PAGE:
Credibility is frequently represented as both an ideal goal for journalism as a profession and as an integral part of the news industry’s survival strategy. Yet there is no widely accepted operationalization of the concept of credibility. In the current article, we present the results of a study of credibility in Danish news media. Credibility is defined at an institutional level by two dimensions: A) the accuracy and reliability of the news stories featured in leading Danish news media, and B) journalists’ knowledge and understanding of the Danish code of press ethics. The results show that sources only find objective errors in 14.1% of the news stories, which is a lower figure than most other studies report. The results also show that Danish journalists find bad press ethics to be an increasing problem and attribute this problem to increased pressure in the newsroom.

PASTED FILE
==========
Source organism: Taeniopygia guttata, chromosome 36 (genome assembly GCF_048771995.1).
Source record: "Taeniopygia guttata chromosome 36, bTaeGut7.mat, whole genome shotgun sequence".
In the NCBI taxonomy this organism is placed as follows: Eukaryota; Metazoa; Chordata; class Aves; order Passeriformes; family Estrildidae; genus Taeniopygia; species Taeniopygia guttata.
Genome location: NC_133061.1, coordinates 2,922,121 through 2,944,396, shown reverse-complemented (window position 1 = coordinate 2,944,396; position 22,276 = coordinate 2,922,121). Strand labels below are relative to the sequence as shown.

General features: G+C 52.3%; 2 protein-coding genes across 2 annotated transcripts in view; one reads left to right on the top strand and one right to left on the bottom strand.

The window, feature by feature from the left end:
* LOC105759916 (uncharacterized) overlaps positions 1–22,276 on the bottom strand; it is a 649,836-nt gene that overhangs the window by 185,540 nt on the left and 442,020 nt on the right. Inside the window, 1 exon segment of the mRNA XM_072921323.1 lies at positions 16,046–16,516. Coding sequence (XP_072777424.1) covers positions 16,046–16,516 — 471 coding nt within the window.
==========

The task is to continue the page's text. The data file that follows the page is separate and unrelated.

|Journal||N O R D I C O M Review|
|Volume||Special Issue 2014|
|Number of pages||12|
|Publication status||Published - 1 Sep 2014|